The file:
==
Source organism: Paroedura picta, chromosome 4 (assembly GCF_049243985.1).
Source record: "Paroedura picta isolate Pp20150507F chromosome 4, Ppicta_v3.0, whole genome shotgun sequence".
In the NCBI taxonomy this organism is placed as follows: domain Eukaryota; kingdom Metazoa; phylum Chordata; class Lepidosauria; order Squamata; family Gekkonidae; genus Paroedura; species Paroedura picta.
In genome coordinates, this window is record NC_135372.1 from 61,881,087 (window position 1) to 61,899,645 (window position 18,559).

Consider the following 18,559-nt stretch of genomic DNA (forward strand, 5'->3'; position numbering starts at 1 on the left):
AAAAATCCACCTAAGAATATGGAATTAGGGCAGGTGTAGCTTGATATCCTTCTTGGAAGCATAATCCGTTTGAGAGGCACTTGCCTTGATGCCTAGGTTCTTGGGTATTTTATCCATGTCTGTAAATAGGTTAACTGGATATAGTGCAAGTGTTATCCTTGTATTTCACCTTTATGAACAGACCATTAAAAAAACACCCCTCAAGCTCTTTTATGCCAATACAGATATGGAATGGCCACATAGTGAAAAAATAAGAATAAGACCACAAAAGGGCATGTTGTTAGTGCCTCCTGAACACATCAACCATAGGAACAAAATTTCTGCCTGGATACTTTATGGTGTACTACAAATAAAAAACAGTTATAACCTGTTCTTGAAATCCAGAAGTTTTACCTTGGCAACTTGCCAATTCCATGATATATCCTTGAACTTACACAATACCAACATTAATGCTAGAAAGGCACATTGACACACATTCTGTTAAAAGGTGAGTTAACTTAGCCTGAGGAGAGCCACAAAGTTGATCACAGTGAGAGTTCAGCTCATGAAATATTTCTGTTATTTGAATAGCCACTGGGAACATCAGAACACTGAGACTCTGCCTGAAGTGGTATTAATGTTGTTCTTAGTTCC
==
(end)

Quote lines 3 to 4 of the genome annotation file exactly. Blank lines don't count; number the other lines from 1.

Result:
In the NCBI taxonomy this organism is placed as follows: domain Eukaryota; kingdom Metazoa; phylum Chordata; class Lepidosauria; order Squamata; family Gekkonidae; genus Paroedura; species Paroedura picta.
In genome coordinates, this window is record NC_135372.1 from 61,881,087 (window position 1) to 61,899,645 (window position 18,559).